Interacting with nature can also improve the immune response. According to Japanese health beliefs, a short, leisurely visit to a forest has the same healing effect as a natural aromatherapy. A study in Japan found that a 3-day/2-night trip to forest areas can increase the body’s Natural Killer (NK) cell activity and count [8]. NK cells are important white blood cells that play a critical role in fighting infections and cancer. Thus, “bathing” in the natural energy in the forest effectively boost the immune system.

In a hospital setting, even having a view of greenery through windows can help to speed up healing from surgery. This was found in a study of 46 patients who went through surgery to remove the gallbladder. Half of these patients who stayed in rooms with windows viewing the nature had shorter post-surgical hospital stays, took fewer painkillers, and received less negative comments from nurses, compared to the other half who stayed in rooms with no view [9] This study has since influenced the design of hospitals worldwide. For example, the latest hospital in Singapore, the new Ng Teng Fong General Hospital opened in June 2015, has a window for every bed to speed up a patient’s recovery [10].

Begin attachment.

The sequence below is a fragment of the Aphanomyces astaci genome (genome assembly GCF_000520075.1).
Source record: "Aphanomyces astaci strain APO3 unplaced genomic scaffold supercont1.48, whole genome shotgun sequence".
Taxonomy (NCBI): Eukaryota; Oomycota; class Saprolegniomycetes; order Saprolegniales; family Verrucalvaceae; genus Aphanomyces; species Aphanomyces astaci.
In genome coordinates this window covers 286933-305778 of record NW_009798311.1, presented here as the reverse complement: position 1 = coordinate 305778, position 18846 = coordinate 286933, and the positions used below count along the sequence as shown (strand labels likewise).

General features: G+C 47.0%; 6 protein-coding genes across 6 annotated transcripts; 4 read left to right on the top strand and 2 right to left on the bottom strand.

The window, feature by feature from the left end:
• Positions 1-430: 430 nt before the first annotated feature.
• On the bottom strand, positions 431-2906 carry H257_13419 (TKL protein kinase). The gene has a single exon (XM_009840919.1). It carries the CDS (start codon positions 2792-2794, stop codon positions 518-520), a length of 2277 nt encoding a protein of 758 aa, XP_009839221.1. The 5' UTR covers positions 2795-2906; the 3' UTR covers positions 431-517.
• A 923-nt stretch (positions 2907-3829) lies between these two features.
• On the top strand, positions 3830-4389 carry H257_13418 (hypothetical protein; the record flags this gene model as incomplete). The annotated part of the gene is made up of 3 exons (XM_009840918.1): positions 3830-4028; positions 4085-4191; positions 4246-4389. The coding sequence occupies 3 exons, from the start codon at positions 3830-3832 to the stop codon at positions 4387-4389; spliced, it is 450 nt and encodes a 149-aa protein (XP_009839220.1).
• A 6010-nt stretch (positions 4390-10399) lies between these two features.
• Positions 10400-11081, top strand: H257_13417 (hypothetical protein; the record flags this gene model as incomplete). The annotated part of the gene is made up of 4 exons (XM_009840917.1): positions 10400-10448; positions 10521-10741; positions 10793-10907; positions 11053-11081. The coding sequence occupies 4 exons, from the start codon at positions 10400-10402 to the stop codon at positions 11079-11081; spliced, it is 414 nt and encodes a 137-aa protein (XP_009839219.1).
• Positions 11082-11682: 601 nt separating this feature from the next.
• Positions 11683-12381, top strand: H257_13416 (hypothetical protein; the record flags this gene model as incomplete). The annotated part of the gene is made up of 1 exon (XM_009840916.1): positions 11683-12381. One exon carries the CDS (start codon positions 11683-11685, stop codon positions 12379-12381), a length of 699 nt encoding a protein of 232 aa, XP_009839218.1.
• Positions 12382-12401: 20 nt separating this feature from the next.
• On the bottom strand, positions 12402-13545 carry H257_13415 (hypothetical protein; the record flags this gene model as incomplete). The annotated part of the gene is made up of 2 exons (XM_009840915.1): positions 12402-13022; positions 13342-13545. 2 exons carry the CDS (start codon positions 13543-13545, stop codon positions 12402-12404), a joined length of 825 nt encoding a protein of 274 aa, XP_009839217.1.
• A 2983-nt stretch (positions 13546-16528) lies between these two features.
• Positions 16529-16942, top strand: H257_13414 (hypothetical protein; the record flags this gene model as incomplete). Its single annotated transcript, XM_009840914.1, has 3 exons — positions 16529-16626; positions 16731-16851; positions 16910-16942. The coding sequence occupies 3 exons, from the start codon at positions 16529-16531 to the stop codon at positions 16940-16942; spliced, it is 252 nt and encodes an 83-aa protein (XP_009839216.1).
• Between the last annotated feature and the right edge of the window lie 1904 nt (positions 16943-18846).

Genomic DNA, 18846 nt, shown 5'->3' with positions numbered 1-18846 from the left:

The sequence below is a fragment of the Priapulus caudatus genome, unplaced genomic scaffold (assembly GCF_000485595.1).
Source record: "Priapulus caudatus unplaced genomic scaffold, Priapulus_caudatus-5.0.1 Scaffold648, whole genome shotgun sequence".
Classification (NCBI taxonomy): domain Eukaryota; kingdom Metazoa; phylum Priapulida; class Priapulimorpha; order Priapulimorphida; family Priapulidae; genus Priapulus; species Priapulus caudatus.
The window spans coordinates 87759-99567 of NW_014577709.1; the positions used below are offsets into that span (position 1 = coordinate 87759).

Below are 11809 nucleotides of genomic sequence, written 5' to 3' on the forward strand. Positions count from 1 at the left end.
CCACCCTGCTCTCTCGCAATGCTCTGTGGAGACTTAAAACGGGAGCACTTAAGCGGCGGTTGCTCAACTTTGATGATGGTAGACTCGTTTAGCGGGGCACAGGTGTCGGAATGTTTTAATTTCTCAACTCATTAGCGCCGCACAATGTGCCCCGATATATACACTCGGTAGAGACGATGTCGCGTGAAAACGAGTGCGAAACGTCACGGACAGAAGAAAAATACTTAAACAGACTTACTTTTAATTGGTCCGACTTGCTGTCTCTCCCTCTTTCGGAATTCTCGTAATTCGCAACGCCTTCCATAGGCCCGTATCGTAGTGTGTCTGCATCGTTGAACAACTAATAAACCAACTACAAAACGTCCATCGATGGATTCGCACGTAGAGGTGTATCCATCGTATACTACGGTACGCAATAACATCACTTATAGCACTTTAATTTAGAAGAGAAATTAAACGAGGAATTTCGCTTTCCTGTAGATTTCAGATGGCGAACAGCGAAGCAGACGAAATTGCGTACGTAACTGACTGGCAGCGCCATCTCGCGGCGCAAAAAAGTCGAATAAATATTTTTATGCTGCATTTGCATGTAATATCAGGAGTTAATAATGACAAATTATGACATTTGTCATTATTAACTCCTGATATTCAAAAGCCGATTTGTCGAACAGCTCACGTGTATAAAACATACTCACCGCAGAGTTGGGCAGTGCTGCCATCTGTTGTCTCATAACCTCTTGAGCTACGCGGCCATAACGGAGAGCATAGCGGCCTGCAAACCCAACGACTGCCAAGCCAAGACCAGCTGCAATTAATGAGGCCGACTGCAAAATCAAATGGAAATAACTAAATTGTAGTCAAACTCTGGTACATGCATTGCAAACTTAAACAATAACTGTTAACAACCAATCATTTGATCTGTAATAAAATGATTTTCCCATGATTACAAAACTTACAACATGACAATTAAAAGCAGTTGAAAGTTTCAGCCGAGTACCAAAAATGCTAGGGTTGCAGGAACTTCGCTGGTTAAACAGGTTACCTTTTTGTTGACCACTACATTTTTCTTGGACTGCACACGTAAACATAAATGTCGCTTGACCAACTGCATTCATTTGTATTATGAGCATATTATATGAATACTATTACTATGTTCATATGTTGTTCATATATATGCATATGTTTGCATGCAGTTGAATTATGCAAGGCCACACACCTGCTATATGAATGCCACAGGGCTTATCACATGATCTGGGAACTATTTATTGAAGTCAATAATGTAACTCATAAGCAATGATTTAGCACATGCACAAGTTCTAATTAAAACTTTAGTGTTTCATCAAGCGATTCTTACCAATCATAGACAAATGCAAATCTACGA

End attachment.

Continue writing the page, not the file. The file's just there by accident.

Ng Teng Fong General Hospital and Jurong Community Hospital

Ng Teng Fong General Hospital in Singapore is designed with every bed has a window viewing the lush greenery outside.

Nature and emotional health

Nature can enhance the positive emotion of loving-kindness

Exercise in nature improves one’s mood and self-esteem, according to a study that analyses 10 green exercise case studies in the countryside of the UK. It was found that green exercise can reduce the negative emotion of anger-hostility, confusion-bewilderment, depression-dejection, and tension-anxiety [11]. The same group of researchers also found in another study that, even watching the images of nature while exercising on a treadmill helped to improve the mood of people compared to those exercising on the treadmill only [12]. Results from these studies suggest that exercise in nature can potentially deliver greater benefits not only physically, but also emotionally.

Nature and mental health